Unlike most wannabe Literature students, I didn’t get into Literature until a relatively late age. While yeah, I’d always enjoyed reading, my book collection had never strayed far beyond A Series of Unfortunate Events and Angus, Thongs and Perfect Snogging. However, this all changed at the tender age of thirteen. It was at this age that the five-story Waterstones in the heart of Birmingham created a ‘banned books’ section, featuring an array of books that had been banned throughout history. It was this sense of danger, the controversy, this excitement that wove its way into my very being, with this raw passion still burning five years later.
The Catcher in the Rye – J.D. Salinger
The first book I dared to buy from this wondrous banned bookshelf was Salinger’s masterpiece, The Catcher in the Rye, and it is this book that has dictated my fate ever since. Salinger’s raw first person account of teenage isolation, through the voice of Holden Caulfield, is one that is enduring yet melancholic. Essentially, very little happens throughout the novel, with Holden aimlessly walking the streets of New York after having been kicked out of school. However, this lack of plot is really rather irrelevant. What makes The Catcher in the Rye so tantalising is Salinger’s beautiful account of angst, isolation and depression. He perfectly captures a voice that sees so much futility in our ever-turning Earth that you can’t help but see the ‘phonies’ in the world that Holden despises at after reading the novel.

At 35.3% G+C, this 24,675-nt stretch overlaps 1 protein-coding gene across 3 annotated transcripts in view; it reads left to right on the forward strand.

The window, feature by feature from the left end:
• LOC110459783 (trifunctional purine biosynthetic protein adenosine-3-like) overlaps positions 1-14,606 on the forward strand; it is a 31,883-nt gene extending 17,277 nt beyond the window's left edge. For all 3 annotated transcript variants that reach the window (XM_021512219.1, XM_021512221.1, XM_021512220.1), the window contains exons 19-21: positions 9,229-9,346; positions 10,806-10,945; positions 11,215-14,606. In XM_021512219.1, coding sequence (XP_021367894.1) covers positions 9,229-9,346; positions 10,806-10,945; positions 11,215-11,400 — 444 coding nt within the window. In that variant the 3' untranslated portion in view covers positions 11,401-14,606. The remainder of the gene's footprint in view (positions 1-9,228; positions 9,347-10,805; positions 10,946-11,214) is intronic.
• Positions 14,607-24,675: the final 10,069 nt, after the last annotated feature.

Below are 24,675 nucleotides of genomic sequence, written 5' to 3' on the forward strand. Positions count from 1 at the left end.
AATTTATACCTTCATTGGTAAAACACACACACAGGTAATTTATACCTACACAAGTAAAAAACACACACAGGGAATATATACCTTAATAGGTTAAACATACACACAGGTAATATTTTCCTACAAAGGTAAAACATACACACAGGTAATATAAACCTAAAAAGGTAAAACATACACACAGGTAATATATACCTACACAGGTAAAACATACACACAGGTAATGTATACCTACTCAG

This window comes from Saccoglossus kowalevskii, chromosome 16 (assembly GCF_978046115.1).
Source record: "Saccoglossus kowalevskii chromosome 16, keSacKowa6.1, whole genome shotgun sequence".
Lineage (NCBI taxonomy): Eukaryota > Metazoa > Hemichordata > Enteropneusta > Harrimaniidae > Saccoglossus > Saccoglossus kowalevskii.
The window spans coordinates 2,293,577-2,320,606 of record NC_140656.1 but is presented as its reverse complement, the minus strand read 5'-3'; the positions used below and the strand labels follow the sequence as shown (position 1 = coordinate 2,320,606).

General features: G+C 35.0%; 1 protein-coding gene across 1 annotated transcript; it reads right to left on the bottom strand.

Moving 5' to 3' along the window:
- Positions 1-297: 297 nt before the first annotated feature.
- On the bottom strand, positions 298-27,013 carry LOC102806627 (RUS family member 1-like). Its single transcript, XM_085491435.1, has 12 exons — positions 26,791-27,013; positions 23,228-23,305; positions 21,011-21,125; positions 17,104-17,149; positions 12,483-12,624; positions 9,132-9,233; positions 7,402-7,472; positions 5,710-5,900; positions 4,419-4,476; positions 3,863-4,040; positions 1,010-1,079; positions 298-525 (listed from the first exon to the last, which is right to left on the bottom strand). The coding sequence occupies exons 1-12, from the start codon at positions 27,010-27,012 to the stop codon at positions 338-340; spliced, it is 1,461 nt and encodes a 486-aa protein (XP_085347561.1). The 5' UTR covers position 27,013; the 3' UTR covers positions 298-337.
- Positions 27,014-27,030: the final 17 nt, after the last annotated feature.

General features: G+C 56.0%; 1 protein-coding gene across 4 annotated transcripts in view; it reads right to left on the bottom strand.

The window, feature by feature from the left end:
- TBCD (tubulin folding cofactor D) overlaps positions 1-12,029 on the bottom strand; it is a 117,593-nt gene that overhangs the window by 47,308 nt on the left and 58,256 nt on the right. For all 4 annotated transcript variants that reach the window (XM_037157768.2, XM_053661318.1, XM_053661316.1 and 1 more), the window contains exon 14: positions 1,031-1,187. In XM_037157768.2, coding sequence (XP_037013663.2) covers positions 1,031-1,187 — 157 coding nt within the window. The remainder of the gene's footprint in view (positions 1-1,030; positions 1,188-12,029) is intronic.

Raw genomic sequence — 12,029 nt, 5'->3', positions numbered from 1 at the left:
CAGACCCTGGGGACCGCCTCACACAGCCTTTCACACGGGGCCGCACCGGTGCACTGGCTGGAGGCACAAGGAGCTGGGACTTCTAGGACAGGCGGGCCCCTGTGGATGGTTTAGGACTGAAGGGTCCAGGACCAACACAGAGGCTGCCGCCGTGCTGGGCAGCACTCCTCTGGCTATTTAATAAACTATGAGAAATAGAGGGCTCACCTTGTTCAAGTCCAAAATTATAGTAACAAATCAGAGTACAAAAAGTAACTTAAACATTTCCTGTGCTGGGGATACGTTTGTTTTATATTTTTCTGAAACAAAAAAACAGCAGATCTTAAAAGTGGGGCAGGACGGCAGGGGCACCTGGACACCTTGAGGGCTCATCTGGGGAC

It was this book that taught me the power of literature. Even though five years have passed since first reading it, I can still say a little piece of Salinger’s presence still exists inside of me as a result.
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